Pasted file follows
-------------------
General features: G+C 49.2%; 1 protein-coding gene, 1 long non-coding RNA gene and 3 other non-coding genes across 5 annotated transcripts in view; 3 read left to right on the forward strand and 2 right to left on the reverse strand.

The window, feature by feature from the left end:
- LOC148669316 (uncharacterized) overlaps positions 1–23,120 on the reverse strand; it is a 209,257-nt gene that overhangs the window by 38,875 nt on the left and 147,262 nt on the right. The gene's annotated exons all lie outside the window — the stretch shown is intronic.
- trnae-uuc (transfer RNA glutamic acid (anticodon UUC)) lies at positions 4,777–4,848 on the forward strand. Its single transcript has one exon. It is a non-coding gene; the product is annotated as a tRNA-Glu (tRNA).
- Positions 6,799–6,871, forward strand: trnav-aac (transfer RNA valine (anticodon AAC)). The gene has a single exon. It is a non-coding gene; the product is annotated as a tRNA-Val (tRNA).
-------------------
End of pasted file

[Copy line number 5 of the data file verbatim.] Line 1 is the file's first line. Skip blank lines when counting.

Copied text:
- Positions 6,799–6,871, forward strand: trnav-aac (transfer RNA valine (anticodon AAC)). The gene has a single exon. It is a non-coding gene; the product is annotated as a tRNA-Val (tRNA).